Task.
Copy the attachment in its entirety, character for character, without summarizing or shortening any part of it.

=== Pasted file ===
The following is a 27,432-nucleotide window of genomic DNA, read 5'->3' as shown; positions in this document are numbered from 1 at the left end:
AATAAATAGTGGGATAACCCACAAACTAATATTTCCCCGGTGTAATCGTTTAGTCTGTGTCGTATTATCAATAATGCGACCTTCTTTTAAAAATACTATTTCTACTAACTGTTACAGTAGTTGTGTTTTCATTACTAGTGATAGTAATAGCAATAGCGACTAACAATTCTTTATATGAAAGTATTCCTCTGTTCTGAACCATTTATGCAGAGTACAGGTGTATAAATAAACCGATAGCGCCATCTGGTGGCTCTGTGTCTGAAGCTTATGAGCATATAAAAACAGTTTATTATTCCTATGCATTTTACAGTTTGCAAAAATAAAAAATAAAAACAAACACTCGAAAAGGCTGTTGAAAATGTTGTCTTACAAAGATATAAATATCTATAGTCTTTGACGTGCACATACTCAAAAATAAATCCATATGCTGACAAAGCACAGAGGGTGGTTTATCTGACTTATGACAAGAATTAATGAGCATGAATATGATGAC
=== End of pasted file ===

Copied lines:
The following is a 27,432-nucleotide window of genomic DNA, read 5'->3' as shown; positions in this document are numbered from 1 at the left end:
AATAAATAGTGGGATAACCCACAAACTAATATTTCCCCGGTGTAATCGTTTAGTCTGTGTCGTATTATCAATAATGCGACCTTCTTTTAAAAATACTATTTCTACTAACTGTTACAGTAGTTGTGTTTTCATTACTAGTGATAGTAATAGCAATAGCGACTAACAATTCTTTATATGAAAGTATTCCTCTGTTCTGAACCATTTATGCAGAGTACAGGTGTATAAATAAACCGATAGCGCCATCTGGTGGCTCTGTGTCTGAAGCTTATGAGCATATAAAAACAGTTTATTATTCCTATGCATTTTACAGTTTGCAAAAATAAAAAATAAAAACAAACACTCGAAAAGGCTGTTGAAAATGTTGTCTTACAAAGATATAAATATCTATAGTCTTTGACGTGCACATACTCAAAAATAAATCCATATGCTGACAAAGCACAGAGGGTGGTTTATCTGACTTATGACAAGAATTAATGAGCATGAATATGATGAC